A 29–year–old African American male with no prior medical history was admitted to the hospital with substernal chest pain and cough with minimal expectoration for the past 3 months. He reported a 25 lb unintentional weight loss and subjective fever without chills or night sweats for a week. He denied any prior blood transfusion, smoking, alcohol or IV drug use. On exam he was afebrile, tachycardic at a rate of 111. Oxygen saturation was 93% on room air. He was delirious yet able to follow commands. He had bilateral axillary lymphadenopathy, bibasilar rales, no neck rigidity or focal neurological signs. His initial blood work was normal. Arterial blood gas analysis showed hypoxemia with respiratory alkalosis. Chest x–ray revealed consolidation in the right upper lobe. High resolution CT chest confirmed multifocal infiltrates and cavitary lesion in the right upper lobe. Bronchoscopy was negative for AFB, viral, bacterial and fungal stains. CT head with contrast showed two ring enhancing lesions compressing fourth ventricle and cerebellum along with hydrocephalus. The lesions were 1.7 cm and 1.9 cm in size respectively. Two days after admission he became obtunded and developed right occulomotor palsy. Neurosurgery was consulted and ventriculostomy was placed. Empiric TB treatment along with steroids were started based on the clinical presentation and CSF analysis showing lymphocytic predominance. Subsequently, workup was positive for HIV with CD4 count of 172 cells/cmm. His toxoplasma, histoplasma, EBV serologies and flow cytometry were all negative. Brain biopsy was pursued for definitive diagnosis and pathology showed caseous necrosis with multinucleated langerhans giant cells and acid fast bacilli consistent with tuberculosis. Subsequently, his clinical condition improved and antiretroviral therapy was initiated. His AFB cultures from bronchoalveolar lavage came back positive after 6 weeks. Patient was discharged with anti–TB regimen, HAART therapy and bactrim for PCP prophylaxis.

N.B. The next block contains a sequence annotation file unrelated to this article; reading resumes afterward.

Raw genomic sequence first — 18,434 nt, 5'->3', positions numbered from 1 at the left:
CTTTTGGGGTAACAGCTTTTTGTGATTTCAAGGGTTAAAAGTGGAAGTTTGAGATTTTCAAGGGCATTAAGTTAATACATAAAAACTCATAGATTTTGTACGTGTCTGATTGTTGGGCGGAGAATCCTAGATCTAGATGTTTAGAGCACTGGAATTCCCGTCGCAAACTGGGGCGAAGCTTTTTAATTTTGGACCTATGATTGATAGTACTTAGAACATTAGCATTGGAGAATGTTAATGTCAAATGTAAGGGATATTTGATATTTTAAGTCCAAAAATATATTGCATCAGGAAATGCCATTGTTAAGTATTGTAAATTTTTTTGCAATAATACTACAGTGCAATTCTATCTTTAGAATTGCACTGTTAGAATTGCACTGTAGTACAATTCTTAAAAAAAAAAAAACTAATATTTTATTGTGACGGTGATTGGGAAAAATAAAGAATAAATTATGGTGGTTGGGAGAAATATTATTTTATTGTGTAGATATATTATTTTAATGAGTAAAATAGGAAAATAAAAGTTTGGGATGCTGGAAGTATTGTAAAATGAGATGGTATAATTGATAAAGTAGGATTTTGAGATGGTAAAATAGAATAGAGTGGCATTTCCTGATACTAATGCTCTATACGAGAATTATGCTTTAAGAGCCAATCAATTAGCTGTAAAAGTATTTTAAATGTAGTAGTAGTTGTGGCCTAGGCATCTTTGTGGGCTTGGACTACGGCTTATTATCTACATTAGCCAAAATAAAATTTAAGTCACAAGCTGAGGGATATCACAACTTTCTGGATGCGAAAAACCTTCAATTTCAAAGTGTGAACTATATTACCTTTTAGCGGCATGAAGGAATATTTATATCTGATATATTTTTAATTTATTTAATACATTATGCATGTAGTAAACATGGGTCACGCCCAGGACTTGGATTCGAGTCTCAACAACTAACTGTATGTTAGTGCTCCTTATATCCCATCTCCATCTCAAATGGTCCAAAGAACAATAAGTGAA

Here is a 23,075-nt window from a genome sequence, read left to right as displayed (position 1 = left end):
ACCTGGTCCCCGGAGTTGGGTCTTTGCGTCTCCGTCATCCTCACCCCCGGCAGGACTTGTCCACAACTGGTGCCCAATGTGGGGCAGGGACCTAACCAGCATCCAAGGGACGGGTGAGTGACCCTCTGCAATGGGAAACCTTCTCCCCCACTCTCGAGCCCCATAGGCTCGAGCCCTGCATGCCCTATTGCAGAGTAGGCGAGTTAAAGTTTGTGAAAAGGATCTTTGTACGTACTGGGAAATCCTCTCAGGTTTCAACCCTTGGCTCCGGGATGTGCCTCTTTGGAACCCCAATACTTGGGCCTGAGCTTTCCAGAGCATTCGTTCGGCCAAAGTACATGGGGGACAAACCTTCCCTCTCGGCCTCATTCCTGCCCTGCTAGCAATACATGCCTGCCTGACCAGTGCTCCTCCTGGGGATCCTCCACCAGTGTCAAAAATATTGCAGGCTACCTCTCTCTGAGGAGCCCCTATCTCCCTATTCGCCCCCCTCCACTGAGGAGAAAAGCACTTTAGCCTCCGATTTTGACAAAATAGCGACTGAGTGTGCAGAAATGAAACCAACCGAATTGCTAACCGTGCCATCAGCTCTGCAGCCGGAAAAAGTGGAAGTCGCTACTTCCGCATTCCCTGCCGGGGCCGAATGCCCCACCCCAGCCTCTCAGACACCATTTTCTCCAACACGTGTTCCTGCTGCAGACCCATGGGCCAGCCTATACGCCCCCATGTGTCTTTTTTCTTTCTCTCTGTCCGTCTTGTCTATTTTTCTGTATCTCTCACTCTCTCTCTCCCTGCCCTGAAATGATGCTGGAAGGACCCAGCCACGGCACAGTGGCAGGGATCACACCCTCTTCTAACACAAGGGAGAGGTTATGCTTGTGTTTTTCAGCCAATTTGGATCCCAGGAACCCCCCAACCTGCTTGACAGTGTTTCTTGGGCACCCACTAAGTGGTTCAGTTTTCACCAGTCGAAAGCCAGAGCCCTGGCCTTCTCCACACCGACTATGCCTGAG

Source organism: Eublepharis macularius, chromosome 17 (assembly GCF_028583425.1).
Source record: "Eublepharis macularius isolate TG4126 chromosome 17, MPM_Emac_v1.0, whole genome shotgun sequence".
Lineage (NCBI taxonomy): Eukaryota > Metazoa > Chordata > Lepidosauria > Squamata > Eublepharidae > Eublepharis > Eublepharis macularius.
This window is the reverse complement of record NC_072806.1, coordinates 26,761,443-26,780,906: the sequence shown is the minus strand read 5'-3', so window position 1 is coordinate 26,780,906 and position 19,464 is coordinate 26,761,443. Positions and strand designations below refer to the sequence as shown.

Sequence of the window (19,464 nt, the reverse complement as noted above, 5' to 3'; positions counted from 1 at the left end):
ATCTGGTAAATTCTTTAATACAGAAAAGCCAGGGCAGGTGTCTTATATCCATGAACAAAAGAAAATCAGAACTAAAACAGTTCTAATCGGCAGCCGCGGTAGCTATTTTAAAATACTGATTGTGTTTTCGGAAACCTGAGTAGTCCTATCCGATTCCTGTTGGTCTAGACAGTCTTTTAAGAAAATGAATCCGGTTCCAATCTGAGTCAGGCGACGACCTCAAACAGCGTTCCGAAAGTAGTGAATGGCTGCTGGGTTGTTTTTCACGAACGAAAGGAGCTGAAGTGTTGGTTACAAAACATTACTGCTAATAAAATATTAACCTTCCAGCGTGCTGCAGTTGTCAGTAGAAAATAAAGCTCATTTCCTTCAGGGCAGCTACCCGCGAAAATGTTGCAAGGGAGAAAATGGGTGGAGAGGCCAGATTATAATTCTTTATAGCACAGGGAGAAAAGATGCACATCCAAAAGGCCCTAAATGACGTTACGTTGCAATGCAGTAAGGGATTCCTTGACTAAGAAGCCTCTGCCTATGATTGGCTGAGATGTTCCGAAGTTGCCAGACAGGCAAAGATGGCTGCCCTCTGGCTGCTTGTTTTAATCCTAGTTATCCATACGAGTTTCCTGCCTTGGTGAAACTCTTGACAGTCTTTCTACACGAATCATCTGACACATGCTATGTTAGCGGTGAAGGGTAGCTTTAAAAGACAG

There are many potential etiologies for CNS mass lesions in patients with HIV: bacterial, mycobacterial, fungal, parasitic, neoplastic including lymphoma. Stereotactic brain biopsy is the gold standard for the diagnosis of focal CNS lesions in AIDS when the diagnosis cannot be made by clinical acumen and laboratory data. Our patient had serological evaluations which were negative and hence biopsy was pursued for definitive diagnosis.
This case reinforces the need to pursue aggressive evaluation in patients with CNS mass lesions associated with HIV. Often, the differential is so broad that empiric treatment alone is not recommended. The mortality in tuberculomas is 5–60% and can be avoided by timely approach. Our case proves that early diagnosis by tissue biopsy helped in guiding us towards providing a more accurate treatment plan, avoiding any delay in care.